What We Have Learned

Dual-axis tracking systems increase electricity production by about 30% when compared to fixed panels

A picture is the best way to illustrate this point.

Tracking PV Daily Graph Non-Tracking PV Array

In this example, the tracking system produced 32% more energy than the fixed array on a normalized basis. The dual-axis tracker essentially makes the day longer and sunnier. It always faces the sun at the ideal tilt angle (high tilt in the winter and low tilt in the summer) and azimuth (east to west). This allows the system to produce about 30% more energy!

The non-tracking array will only be perfectly optimized for a short time each year. This forces the system owner to pick the best tilt angle and azimuth for the array.

Panels at a 25-degree tilt angle produce about 5% more electricity than panels tilted at 45 degrees

The answer to this lies in the old farmer's adage to "make hay while the sun shines." Essentially, our 25-degree tilt arrays are better optimized for the longer, sunnier summer days than our 45-degree tilt arrays. This allows the 25-degree tilt systems to slightly outperform the 45-degree tilt systems over the course of a year.

Snow can help or hurt system performance

We have some arrays at a fixed tilt angle. As a result, snow cover on the panels can cause the systems to lose several days of production during the winter. The snow generally melts off during the first day of temperatures of 32 degrees or greater after the snowfall.

This graph shows the sunlight and electrical output on one of our arrays the day after a snowfall. You can see that although it was a very sunny day, we did not produce meaningful energy until after the snow melted off shortly after noon.

Monona Grove

On the other hand, we have seen snow cover on the ground serve as a reflector for the sun and actually increase the output of our pole-mounted tracking arrays. The tracking array does a good job of shedding the snow in winter because it is at a steeper tilt due to the sun being low in the sky during the winter months.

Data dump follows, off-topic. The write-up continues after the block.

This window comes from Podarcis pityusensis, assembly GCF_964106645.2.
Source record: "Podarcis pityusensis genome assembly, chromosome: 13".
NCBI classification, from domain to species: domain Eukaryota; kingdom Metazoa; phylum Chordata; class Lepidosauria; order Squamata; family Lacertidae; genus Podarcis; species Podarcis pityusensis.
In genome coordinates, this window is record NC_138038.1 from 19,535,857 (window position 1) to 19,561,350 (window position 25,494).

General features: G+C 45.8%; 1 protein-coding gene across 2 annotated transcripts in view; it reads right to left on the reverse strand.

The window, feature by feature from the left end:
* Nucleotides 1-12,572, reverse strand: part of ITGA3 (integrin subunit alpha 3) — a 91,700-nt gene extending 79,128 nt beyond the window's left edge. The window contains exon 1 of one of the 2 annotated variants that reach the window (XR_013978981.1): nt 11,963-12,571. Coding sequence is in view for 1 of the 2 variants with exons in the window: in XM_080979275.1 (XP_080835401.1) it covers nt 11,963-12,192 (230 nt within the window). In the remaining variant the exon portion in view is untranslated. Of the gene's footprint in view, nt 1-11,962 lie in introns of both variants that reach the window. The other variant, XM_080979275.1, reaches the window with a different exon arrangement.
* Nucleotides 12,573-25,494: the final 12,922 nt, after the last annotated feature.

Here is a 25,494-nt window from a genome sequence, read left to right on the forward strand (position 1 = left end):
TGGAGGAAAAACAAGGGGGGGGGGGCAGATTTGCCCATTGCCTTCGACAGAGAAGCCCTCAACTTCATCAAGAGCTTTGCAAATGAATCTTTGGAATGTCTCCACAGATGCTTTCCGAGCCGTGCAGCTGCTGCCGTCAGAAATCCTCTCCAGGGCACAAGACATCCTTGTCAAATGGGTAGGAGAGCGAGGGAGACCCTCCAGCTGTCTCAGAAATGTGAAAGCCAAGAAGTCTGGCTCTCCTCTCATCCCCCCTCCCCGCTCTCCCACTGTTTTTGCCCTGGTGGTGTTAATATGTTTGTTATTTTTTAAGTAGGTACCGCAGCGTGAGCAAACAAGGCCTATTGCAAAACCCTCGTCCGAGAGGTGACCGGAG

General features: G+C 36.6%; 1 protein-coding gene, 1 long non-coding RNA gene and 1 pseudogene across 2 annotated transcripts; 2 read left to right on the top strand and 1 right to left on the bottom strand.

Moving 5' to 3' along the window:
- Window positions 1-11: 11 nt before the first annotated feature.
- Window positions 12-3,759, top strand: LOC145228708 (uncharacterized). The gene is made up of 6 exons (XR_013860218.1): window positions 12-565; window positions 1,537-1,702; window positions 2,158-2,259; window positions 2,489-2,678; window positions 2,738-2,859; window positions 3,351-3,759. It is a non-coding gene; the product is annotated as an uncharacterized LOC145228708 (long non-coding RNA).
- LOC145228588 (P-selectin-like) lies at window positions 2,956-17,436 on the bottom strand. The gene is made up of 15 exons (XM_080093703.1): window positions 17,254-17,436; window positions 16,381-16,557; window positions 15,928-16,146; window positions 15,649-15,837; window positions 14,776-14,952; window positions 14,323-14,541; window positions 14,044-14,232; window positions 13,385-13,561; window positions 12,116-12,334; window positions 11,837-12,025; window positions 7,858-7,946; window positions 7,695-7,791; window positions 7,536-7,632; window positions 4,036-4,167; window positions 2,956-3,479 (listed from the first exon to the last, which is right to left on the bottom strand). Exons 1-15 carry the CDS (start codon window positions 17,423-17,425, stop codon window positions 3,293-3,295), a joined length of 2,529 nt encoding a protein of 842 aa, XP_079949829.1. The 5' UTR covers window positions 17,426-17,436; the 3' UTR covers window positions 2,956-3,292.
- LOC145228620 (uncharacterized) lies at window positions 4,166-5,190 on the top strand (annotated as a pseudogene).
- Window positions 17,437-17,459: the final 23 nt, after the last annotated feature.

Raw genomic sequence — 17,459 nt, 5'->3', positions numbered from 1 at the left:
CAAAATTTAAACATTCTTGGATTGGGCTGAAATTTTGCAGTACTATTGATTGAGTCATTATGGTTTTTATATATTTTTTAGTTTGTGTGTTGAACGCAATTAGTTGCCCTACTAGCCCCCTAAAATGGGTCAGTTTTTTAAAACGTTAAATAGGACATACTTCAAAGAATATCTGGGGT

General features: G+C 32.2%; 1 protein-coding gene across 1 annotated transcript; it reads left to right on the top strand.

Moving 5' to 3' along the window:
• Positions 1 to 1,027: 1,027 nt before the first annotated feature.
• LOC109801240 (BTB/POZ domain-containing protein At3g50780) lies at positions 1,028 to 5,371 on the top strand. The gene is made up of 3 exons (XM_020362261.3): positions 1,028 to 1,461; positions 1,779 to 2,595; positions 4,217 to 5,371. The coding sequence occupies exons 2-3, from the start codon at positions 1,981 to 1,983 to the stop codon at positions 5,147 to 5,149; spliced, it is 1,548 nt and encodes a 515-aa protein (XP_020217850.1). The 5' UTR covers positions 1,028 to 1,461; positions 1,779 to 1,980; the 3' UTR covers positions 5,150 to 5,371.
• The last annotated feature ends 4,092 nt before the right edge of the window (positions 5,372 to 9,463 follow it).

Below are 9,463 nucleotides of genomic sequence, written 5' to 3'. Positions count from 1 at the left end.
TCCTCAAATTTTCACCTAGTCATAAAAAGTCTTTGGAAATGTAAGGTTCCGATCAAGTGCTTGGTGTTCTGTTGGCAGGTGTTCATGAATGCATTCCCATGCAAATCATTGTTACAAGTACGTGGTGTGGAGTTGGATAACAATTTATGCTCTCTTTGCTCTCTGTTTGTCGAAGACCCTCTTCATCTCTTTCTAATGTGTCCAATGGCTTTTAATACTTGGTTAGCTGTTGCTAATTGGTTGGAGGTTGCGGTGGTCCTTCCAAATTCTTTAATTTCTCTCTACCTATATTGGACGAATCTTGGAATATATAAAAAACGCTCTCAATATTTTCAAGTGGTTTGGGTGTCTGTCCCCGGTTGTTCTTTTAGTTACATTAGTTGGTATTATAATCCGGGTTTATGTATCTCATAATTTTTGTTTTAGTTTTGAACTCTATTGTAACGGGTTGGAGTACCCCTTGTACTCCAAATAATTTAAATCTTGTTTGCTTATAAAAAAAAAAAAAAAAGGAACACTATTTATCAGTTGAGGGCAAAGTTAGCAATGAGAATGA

The Lussier Heritage Center

This graph shows the reflective effect of snow on the ground in front of one of our pole-mounted Solar Sunflower tracking arrays. The sunlight exceeds the value expected on a clear, sunny day (1,000 W/m2). As a result, our array that is rated at 1.1 kW-AC produced 1.4 kW-AC, a 27% increase!

Monitoring can identify design, equipment or site problems

The vast majority of solar PV systems have been installed without a comprehensive monitoring system. Since MGE is actually researching solar PVs, each of our systems has, at a minimum, a utility-grade electrical meter that is read every month. Most of our systems also record weather and solar information.

Our comprehensive monitoring packages allow us to identify design, equipment and site problems that cause our PV output to fall below expectations.

  • We found a design problem when we noticed one system was performing particularly poorly compared to our other systems. The culprit was a large transformer specified by the inverter manufacturer that remained energized throughout the night. Even when power is not flowing through transformers, they continue to consume energy and are a parasitic load for any PV system where they are part of the design.
  • We installed a relay to de-energize the transformer each night and re-energize it when the sun came up. It is now controlled by a photo-eye and only allowed to operate during daytime hours. As a result, we have cut our parasitic losses by over 80%, and PV production is much more acceptable.
  • We found an equipment problem with a new German-made inverter. This popular inverter was brought to the U.S. market with the same output rating as in Germany. U.S. laws are more restrictive about how hot equipment is allowed to become. To comply, the inverter manufacturer installed a derate program on units for sale in the U.S. This causes it to produce less energy when it gets hot.


  • We noticed on sunny days, although we would get a nice curve of sunshine, our electrical output curve had a nasty notch in it right around noon. The notch lasted several hours while output was reduced (see graph). We brought this to the manufacturer's attention, and they provided us with cooling fans at no charge to keep the inverters within required parameters. As a result, the inverter company has changed its literature and now does not recommend installing their inverter in closed indoor spaces without the new $90 fan. Without real-time data monitoring, we never would have noticed the notch in the output of the inverter.
  • We found a site problem after analyzing data for one of our first systems. Again, this system was underperforming, and we started to investigate. The culprit here is a very common one. Our site has large fir trees on both the east and west. As a result, our array takes longer to get going in the morning and stops producing sooner in the evening. This system is experiencing shorter days than normal and, as a result, produces about 27% less energy than an unshaded system.

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